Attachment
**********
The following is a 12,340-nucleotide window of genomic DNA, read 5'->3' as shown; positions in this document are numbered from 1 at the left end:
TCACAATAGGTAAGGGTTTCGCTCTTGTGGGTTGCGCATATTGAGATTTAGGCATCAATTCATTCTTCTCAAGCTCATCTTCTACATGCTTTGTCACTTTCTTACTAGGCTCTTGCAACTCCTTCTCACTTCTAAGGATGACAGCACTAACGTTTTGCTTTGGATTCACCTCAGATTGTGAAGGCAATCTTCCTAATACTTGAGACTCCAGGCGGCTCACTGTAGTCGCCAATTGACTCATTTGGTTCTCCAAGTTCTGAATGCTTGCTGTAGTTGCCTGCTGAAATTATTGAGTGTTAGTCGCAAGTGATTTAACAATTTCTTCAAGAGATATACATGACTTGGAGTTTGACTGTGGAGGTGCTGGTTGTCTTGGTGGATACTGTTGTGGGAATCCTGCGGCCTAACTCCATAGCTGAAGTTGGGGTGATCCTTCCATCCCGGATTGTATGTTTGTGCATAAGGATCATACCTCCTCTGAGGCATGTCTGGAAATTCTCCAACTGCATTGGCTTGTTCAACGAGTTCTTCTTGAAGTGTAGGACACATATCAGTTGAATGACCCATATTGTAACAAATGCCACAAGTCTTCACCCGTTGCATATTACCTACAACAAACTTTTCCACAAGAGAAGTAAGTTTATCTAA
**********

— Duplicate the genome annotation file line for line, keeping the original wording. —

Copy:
The following is a 12,340-nucleotide window of genomic DNA, read 5'->3' as shown; positions in this document are numbered from 1 at the left end:
TCACAATAGGTAAGGGTTTCGCTCTTGTGGGTTGCGCATATTGAGATTTAGGCATCAATTCATTCTTCTCAAGCTCATCTTCTACATGCTTTGTCACTTTCTTACTAGGCTCTTGCAACTCCTTCTCACTTCTAAGGATGACAGCACTAACGTTTTGCTTTGGATTCACCTCAGATTGTGAAGGCAATCTTCCTAATACTTGAGACTCCAGGCGGCTCACTGTAGTCGCCAATTGACTCATTTGGTTCTCCAAGTTCTGAATGCTTGCTGTAGTTGCCTGCTGAAATTATTGAGTGTTAGTCGCAAGTGATTTAACAATTTCTTCAAGAGATATACATGACTTGGAGTTTGACTGTGGAGGTGCTGGTTGTCTTGGTGGATACTGTTGTGGGAATCCTGCGGCCTAACTCCATAGCTGAAGTTGGGGTGATCCTTCCATCCCGGATTGTATGTTTGTGCATAAGGATCATACCTCCTCTGAGGCATGTCTGGAAATTCTCCAACTGCATTGGCTTGTTCAACGAGTTCTTCTTGAAGTGTAGGACACATATCAGTTGAATGACCCATATTGTAACAAATGCCACAAGTCTTCACCCGTTGCATATTACCTACAACAAACTTTTCCACAAGAGAAGTAAGTTTATCTAA